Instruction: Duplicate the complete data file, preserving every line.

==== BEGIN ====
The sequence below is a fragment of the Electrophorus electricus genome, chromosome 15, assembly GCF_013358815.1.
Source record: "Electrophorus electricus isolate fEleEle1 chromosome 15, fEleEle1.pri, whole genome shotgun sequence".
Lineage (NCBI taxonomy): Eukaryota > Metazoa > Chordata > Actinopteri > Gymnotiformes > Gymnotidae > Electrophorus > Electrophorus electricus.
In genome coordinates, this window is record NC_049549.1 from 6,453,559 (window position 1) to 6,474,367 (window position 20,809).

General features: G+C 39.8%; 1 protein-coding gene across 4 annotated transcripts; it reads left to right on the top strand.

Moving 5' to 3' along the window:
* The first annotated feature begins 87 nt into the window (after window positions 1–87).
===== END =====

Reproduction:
The sequence below is a fragment of the Electrophorus electricus genome, chromosome 15, assembly GCF_013358815.1.
Source record: "Electrophorus electricus isolate fEleEle1 chromosome 15, fEleEle1.pri, whole genome shotgun sequence".
Lineage (NCBI taxonomy): Eukaryota > Metazoa > Chordata > Actinopteri > Gymnotiformes > Gymnotidae > Electrophorus > Electrophorus electricus.
In genome coordinates, this window is record NC_049549.1 from 6,453,559 (window position 1) to 6,474,367 (window position 20,809).

General features: G+C 39.8%; 1 protein-coding gene across 4 annotated transcripts; it reads left to right on the top strand.

Moving 5' to 3' along the window:
* The first annotated feature begins 87 nt into the window (after window positions 1–87).